News & Events
The harvest outlook in Brazil and Argentina remains favorable with cooler weather and rains, although hot, dry conditions still persist in some areas of both countries. The region saw a significant fall in production due to a drought last season, leading to concerns over similar conditions this season. However, concerns have lessened with rain helping second-crop (safrinha) corn’s early stages in Brazil and crop estimate declines slowing in Argentina due to more favorable weather. While soybean harvest projections are strong in both countries, a dry planting season has made corn projections lower than in previous years.
Banking on New Records
Following a bumper grain harvest of 188.2 million tons in 2013, Brazil is banking on a new record in 2014, with a harvest prediction of 189.4 million tons, according to the Brazilian Institute of Geography and Statistics (IBGE). Of this estimate, corn, soybeans and rice will account for 91.4 percent, with increases in soybean estimates offsetting the decrease in corn estimates.
Last year, Brazil displaced the United States as the world’s top soybean exporter, according to the National Confederation of Agriculture. All eyes are expected to stay on the country’s soybean harvest over the next few months. Soybeans began harvesting earlier than normal, with about 6.8 million bushels loading and shipping in late-January – a month earlier than Brazil’s traditional shipping schedule.
While Brazil’s soybean crop is expected to increase to 87.5 million tons compared to 82 million tons last year, its corn crop is expected to decrease, with estimates at 72 million tons compared to last year’s 81 million tons. Because early season conditions were better for soybeans, 29.5 million hectares were planted this season, up 1.8 million hectares compared to last year. Rainfall in March helped alleviate dryness in February, benefiting second-crop corn but delaying the end of the soybean harvest.
In Argentina, the corn crop is projected at 24 million tons, a decrease from last year’s 26.5 million tons. The soybean crop is expected to rise to 54 million tons this year compared to the 49.4 million ton crop in the 2013 season, as the improved conditions for soybeans prompted the harvest area for soybeans to increase by 3.1 percent. Heavy rain in major production areas in central Argentina caused field flooding and hampered pest and disease treatment, raising concerns over maturing summer crop moisture levels.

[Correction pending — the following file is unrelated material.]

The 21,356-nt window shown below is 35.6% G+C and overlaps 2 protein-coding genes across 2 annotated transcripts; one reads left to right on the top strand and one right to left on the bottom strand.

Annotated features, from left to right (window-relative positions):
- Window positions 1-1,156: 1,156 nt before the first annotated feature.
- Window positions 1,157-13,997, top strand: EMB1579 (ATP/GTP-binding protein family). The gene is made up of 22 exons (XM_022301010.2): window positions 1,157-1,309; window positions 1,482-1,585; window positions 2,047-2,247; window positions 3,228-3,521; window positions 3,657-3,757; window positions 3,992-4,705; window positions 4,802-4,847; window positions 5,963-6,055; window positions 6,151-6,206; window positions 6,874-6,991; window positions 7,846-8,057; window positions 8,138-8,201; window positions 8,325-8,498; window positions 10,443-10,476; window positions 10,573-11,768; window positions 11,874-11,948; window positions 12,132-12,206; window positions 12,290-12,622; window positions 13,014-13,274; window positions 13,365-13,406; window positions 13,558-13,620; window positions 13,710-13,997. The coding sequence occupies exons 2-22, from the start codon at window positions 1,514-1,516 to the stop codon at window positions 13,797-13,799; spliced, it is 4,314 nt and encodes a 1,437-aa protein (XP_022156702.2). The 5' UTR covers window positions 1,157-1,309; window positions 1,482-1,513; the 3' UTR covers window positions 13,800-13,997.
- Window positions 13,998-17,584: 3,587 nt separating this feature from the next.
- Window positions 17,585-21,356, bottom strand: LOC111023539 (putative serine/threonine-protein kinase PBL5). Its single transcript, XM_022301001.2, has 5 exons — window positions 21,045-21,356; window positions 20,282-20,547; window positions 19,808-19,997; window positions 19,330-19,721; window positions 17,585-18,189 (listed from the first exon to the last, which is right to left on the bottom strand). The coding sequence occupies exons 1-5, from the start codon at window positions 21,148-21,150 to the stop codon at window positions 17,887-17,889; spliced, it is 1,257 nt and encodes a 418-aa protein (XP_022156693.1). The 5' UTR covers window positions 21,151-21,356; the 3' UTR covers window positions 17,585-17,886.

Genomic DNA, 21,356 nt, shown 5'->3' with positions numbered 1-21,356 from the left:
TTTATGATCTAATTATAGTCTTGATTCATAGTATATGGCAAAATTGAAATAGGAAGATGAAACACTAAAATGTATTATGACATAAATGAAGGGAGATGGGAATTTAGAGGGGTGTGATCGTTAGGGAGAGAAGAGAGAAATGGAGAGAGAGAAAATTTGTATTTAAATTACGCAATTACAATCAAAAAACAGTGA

Despite the anticipated bumper crop, logistics remain an on-going challenge, particularly in Brazil, where corn and soybeans have to travel thousands of miles from Matto Grosso, the country’s central producing area, to be exported through coastal ports.
Brazil is aiming to grow its export capabilities for soybeans and other grains through infrastructure investments in docks, barge fleets and terminals on the Amazon River and its tributaries. In northern and central Brazil, soybean producers are required to load their product on trucks that travel via sub-par roadways to overcrowded ports in southeast Brazil. Transportation costs are high and plagued with uncertainty: the crop can be held on trucks anywhere from a few weeks to three months, waiting to unload at congested terminals. The proposed infrastructure will provide producers a more economical option for moving their soybeans and other grains along the Amazon River to ports in the north.
The hope for the $2.5 billion project is that the river route and the northern ports will become major export centers in Brazil, ultimately cutting transportation costs in half and boosting export capacity by 30 million tons a year. The project is being met with some opposition by activist groups, such as Greenpeace, which are concerned that the new infrastructure will encourage illegal deforestation in the rain forest near the river.
Concerns also exist about the length of time it will take for the investment to be implemented, which could take more than a decade, despite aggressive estimates. Public funds are already being invested in southeastern ports to expand capacity, which may distract from the focus on the northern ports route. For now, the new project is not seen as an immediate fix to the shipping backlogs.
As a result, corn and sorghum producers in the northern and central parts of Brazil are looking for alternatives for their overabundant summer crop. Their reduced prices during this time have captured the attention of sugar mills and alcohol distilleries in Brazil, which are financing adaptations to their milling processes that would allow them to produce ethanol from corn and sorghum in the sugar cane offseason, when mills are typically closed. Although expensive, these investments are seen as a more viable short-term solution.